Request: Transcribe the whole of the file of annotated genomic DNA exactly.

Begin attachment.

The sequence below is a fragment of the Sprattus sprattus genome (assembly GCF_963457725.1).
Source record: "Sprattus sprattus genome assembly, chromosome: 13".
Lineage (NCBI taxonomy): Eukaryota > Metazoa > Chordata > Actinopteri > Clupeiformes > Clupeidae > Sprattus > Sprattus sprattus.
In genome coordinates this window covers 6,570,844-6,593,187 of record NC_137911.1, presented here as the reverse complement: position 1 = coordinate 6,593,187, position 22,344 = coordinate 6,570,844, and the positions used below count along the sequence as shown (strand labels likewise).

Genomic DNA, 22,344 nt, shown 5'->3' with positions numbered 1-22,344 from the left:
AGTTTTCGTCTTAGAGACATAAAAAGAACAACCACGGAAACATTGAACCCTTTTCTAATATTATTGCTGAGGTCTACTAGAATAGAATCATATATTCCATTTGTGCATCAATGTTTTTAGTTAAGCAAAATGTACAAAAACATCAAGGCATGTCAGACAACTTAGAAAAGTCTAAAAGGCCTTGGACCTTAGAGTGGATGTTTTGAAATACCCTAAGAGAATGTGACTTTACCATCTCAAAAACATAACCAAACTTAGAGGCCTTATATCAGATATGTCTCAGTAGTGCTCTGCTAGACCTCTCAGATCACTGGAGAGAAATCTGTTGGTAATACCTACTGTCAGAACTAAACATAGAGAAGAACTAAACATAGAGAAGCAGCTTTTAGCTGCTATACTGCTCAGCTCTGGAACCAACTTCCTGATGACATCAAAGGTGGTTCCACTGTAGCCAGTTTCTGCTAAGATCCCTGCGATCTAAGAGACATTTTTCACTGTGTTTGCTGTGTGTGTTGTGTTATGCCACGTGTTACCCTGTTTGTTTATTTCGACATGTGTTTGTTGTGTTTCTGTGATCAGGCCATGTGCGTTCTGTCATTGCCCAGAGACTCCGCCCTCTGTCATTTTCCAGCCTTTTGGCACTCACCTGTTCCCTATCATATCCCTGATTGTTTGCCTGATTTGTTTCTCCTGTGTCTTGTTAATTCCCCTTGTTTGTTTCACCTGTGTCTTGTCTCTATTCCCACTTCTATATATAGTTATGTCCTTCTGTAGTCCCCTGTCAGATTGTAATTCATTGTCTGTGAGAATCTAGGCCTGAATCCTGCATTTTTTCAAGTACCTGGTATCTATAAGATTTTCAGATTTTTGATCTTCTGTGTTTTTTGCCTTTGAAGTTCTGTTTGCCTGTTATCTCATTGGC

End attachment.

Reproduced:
The sequence below is a fragment of the Sprattus sprattus genome (assembly GCF_963457725.1).
Source record: "Sprattus sprattus genome assembly, chromosome: 13".
Lineage (NCBI taxonomy): Eukaryota > Metazoa > Chordata > Actinopteri > Clupeiformes > Clupeidae > Sprattus > Sprattus sprattus.
In genome coordinates this window covers 6,570,844-6,593,187 of record NC_137911.1, presented here as the reverse complement: position 1 = coordinate 6,593,187, position 22,344 = coordinate 6,570,844, and the positions used below count along the sequence as shown (strand labels likewise).

Genomic DNA, 22,344 nt, shown 5'->3' with positions numbered 1-22,344 from the left:
AGTTTTCGTCTTAGAGACATAAAAAGAACAACCACGGAAACATTGAACCCTTTTCTAATATTATTGCTGAGGTCTACTAGAATAGAATCATATATTCCATTTGTGCATCAATGTTTTTAGTTAAGCAAAATGTACAAAAACATCAAGGCATGTCAGACAACTTAGAAAAGTCTAAAAGGCCTTGGACCTTAGAGTGGATGTTTTGAAATACCCTAAGAGAATGTGACTTTACCATCTCAAAAACATAACCAAACTTAGAGGCCTTATATCAGATATGTCTCAGTAGTGCTCTGCTAGACCTCTCAGATCACTGGAGAGAAATCTGTTGGTAATACCTACTGTCAGAACTAAACATAGAGAAGAACTAAACATAGAGAAGCAGCTTTTAGCTGCTATACTGCTCAGCTCTGGAACCAACTTCCTGATGACATCAAAGGTGGTTCCACTGTAGCCAGTTTCTGCTAAGATCCCTGCGATCTAAGAGACATTTTTCACTGTGTTTGCTGTGTGTGTTGTGTTATGCCACGTGTTACCCTGTTTGTTTATTTCGACATGTGTTTGTTGTGTTTCTGTGATCAGGCCATGTGCGTTCTGTCATTGCCCAGAGACTCCGCCCTCTGTCATTTTCCAGCCTTTTGGCACTCACCTGTTCCCTATCATATCCCTGATTGTTTGCCTGATTTGTTTCTCCTGTGTCTTGTTAATTCCCCTTGTTTGTTTCACCTGTGTCTTGTCTCTATTCCCACTTCTATATATAGTTATGTCCTTCTGTAGTCCCCTGTCAGATTGTAATTCATTGTCTGTGAGAATCTAGGCCTGAATCCTGCATTTTTTCAAGTACCTGGTATCTATAAGATTTTCAGATTTTTGATCTTCTGTGTTTTTTGCCTTTGAAGTTCTGTTTGCCTGTTATCTCATTGGC